Textile simulation may be in its infancy, but it can make complex clothing, including wrinkles, on real-time digital models. And the software's got larger implications beyond mere fashion.
Scissors, needles and mannequins may now be relegated to the dustbin of the clothing industry. Fashion designers are increasingly designing their new collections digitally - with simulation software.
"[Clothing] is a complex material - different to steel or other solid materials," says Jörn Kohlhammer at the Fraunhofer Institute's Computer Graphics Research Center in Darmstadt, Germany.
"Textiles have their own structure. Depending on how the fibers are processed, and their elasticity, the material will fall differently or pull differently when it's moved."
From threads to textiles
The computer scientist is presenting the new software, which he and his colleagues developed, at the IGD stand at the 2014 Hanover Trade Fair.
It's already in use by large clothing companies.
To ensure things are as lifelike as possible, the simulation of the individual textiles begins with the fibers woven into them.
"Whether I've got denim or silk naturally makes a world of difference," Kohlhammer says, tugging at the top of an onscreen, digital dress. He tosses the garment back and forth with the cursor. It twists and folds, and moves as it would in the real world.
Silk, not linen
"In motion, you see a very soft material here. We immediately have a sense of the fabric - in this case it's a velvety type of material," says the computer scientist. "If it were denim, it would be a much flatter image. The folds here, with the shadows, for example, are extremely important for the designer to be able decide whether they're going to get the draping effect they want or not."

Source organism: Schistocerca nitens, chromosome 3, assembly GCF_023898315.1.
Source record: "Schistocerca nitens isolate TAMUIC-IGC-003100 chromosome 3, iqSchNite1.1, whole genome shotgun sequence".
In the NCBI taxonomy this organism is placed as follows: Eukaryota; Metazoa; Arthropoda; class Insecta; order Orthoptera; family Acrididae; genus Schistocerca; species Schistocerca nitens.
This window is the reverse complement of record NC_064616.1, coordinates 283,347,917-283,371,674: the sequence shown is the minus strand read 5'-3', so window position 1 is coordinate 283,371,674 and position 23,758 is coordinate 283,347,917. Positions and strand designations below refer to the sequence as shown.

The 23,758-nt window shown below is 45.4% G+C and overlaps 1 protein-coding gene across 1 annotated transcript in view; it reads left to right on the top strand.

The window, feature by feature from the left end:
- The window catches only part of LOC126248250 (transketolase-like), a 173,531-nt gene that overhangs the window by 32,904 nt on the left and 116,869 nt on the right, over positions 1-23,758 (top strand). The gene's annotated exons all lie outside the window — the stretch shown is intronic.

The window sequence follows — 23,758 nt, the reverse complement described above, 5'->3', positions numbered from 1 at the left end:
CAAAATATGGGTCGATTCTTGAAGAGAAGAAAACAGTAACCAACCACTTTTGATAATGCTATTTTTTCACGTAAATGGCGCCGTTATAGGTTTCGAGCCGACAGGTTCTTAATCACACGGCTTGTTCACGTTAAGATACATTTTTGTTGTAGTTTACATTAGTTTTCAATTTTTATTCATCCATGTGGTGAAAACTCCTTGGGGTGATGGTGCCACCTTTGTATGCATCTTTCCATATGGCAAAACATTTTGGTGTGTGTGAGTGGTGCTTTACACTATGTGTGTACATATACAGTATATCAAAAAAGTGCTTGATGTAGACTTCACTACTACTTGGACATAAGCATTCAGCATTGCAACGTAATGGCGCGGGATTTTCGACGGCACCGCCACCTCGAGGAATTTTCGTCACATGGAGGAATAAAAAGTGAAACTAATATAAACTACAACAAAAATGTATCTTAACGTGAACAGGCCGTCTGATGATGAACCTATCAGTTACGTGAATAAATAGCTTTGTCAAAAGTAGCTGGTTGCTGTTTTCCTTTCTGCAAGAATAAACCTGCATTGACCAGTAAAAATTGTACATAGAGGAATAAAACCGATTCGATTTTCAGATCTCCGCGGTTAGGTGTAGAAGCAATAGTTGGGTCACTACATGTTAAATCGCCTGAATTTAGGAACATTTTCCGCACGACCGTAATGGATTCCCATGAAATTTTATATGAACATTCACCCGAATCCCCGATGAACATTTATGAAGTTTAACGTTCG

Kohlhammer can also change the color map of the individual fibers.
"That gives a very realistic picture of certain textiles," he says.
When he renders the "behavior" of an entire garment, the computer model is simplified. Rather than calculate every single fiber, the software calculates the material behavior as a whole.
"If we didn't do that, we wouldn't be able to pull up quick and fluid real-life simulations."
Just like a tailor
A designer's draft begins as it would at a classic tailor's - with a pattern.
Based on the cuts of that pattern, the computer renders the swatches so that they appear as they would on a real person.
Kohlhammer directs the cursor to the individual seams, which he "sews" together virtually.
"The designer changes individual lines at the borders, pulls them together and defines the seams. It is important information for the simulator, so it knows how individual parts have to be sewn," he says.
On the monitor, fabric placed piece by piece on a torso becomes an entire dress.
"That's a very important step in 3D, real-time simulation. When the simulator pulls the seams together, I get a real-time, moveable textile."
Next step: Fiber-reinforced components
But Kohlhammer and his colleagues don't plan to stop at simulating textiles.
His goal is to transfer the company's "know-how" into completely different product areas, albeit those related to fiber behavior.
For instance, it could be used to make industrial components with fiber-reinforced plastics, such as carbon, glass fiber or viscose.
The software could also come into play in engineering projects for the modeling of aircraft and ships, says Kohlhammer, or even in the development of car tires.
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